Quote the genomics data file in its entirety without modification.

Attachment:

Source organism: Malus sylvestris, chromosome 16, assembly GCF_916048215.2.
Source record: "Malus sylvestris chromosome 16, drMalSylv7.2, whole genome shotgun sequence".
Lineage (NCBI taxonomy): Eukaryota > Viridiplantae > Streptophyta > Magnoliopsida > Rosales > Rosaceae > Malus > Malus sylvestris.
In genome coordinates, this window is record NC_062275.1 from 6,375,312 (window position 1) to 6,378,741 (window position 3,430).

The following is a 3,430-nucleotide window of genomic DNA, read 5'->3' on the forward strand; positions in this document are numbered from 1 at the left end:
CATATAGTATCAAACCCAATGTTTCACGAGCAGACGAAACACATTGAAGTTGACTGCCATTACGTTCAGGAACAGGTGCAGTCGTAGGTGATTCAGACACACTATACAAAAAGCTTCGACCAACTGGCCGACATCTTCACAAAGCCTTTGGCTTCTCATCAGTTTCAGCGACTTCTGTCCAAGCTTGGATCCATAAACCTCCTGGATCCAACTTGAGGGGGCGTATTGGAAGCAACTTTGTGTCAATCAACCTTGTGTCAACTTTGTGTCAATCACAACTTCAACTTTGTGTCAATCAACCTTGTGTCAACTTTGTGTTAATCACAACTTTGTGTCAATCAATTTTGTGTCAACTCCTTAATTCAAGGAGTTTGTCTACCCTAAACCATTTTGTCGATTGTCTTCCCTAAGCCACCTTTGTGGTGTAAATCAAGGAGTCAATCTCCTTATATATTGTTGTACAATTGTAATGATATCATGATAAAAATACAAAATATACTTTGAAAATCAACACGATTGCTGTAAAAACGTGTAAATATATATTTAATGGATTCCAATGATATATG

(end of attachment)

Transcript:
Source organism: Malus sylvestris, chromosome 16, assembly GCF_916048215.2.
Source record: "Malus sylvestris chromosome 16, drMalSylv7.2, whole genome shotgun sequence".
Lineage (NCBI taxonomy): Eukaryota > Viridiplantae > Streptophyta > Magnoliopsida > Rosales > Rosaceae > Malus > Malus sylvestris.
In genome coordinates, this window is record NC_062275.1 from 6,375,312 (window position 1) to 6,378,741 (window position 3,430).

The following is a 3,430-nucleotide window of genomic DNA, read 5'->3' on the forward strand; positions in this document are numbered from 1 at the left end:
CATATAGTATCAAACCCAATGTTTCACGAGCAGACGAAACACATTGAAGTTGACTGCCATTACGTTCAGGAACAGGTGCAGTCGTAGGTGATTCAGACACACTATACAAAAAGCTTCGACCAACTGGCCGACATCTTCACAAAGCCTTTGGCTTCTCATCAGTTTCAGCGACTTCTGTCCAAGCTTGGATCCATAAACCTCCTGGATCCAACTTGAGGGGGCGTATTGGAAGCAACTTTGTGTCAATCAACCTTGTGTCAACTTTGTGTCAATCACAACTTCAACTTTGTGTCAATCAACCTTGTGTCAACTTTGTGTTAATCACAACTTTGTGTCAATCAATTTTGTGTCAACTCCTTAATTCAAGGAGTTTGTCTACCCTAAACCATTTTGTCGATTGTCTTCCCTAAGCCACCTTTGTGGTGTAAATCAAGGAGTCAATCTCCTTATATATTGTTGTACAATTGTAATGATATCATGATAAAAATACAAAATATACTTTGAAAATCAACACGATTGCTGTAAAAACGTGTAAATATATATTTAATGGATTCCAATGATATATG